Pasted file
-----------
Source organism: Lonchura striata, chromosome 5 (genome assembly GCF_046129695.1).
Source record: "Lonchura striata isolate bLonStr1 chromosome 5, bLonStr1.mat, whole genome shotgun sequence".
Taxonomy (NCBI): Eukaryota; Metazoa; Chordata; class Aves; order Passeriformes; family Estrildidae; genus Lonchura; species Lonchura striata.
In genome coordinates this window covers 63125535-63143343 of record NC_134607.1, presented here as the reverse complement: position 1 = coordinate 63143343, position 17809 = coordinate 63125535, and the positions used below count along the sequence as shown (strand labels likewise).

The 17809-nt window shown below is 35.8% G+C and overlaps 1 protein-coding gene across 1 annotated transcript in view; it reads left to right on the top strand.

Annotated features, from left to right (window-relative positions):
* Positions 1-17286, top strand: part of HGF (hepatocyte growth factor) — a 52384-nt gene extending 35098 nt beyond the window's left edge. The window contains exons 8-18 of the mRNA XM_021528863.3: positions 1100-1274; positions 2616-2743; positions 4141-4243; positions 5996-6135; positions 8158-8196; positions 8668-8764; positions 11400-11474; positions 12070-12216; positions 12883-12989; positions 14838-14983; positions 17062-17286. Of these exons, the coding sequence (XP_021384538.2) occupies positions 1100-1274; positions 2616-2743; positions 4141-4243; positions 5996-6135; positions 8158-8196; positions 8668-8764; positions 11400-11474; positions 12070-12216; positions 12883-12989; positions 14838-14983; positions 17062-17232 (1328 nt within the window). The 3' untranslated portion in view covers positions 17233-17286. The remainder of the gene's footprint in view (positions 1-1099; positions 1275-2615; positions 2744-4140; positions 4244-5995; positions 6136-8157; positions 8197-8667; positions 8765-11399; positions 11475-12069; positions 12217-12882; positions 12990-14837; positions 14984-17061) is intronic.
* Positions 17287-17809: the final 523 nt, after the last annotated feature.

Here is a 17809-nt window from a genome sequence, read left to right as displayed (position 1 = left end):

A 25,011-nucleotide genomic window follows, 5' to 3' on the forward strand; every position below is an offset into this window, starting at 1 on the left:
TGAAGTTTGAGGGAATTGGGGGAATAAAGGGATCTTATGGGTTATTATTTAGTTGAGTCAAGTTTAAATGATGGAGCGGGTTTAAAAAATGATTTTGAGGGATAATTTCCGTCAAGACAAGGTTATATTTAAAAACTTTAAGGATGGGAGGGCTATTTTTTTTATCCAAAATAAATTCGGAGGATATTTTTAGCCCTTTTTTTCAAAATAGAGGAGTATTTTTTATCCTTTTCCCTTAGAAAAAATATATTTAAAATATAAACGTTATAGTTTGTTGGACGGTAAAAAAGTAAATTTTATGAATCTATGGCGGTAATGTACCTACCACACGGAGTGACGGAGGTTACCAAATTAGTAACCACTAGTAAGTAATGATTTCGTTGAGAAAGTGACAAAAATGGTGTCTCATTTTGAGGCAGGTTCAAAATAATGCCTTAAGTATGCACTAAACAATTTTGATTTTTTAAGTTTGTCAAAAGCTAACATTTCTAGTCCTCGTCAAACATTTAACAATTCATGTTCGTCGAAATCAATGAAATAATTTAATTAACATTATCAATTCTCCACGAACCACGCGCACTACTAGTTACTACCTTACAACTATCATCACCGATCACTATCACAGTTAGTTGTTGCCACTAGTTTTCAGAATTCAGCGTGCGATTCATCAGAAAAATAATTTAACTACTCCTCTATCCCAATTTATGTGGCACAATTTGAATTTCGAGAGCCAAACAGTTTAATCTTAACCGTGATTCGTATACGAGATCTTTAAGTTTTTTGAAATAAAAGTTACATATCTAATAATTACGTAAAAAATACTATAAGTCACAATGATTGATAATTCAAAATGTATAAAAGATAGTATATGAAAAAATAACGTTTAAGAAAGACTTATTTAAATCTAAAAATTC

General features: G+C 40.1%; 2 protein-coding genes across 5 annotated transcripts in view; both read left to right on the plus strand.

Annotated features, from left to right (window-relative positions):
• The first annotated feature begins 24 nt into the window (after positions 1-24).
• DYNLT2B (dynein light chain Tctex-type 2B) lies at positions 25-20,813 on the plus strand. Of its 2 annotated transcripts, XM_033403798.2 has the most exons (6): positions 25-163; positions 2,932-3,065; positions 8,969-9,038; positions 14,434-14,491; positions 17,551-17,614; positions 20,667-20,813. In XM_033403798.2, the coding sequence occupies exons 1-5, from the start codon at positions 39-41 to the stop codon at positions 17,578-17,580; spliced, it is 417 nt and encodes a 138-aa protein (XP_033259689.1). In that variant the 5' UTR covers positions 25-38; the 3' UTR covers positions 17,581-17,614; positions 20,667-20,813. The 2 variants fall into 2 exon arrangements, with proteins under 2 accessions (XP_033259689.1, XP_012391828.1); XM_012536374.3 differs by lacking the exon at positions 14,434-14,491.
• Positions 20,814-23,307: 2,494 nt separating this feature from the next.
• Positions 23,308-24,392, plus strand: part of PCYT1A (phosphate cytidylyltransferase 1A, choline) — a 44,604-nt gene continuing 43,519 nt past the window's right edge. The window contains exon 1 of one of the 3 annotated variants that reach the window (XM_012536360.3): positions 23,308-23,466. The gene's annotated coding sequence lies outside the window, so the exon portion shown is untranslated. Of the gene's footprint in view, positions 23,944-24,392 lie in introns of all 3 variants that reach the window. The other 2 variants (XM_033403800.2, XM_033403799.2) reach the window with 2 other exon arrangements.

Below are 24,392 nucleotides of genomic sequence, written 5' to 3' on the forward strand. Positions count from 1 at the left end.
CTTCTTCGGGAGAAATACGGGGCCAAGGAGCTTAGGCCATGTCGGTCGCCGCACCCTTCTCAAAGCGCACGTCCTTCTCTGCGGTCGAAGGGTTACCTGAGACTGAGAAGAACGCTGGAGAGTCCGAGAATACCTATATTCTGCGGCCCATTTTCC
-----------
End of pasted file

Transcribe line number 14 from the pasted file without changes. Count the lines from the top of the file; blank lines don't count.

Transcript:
• The first annotated feature begins 24 nt into the window (after positions 1-24).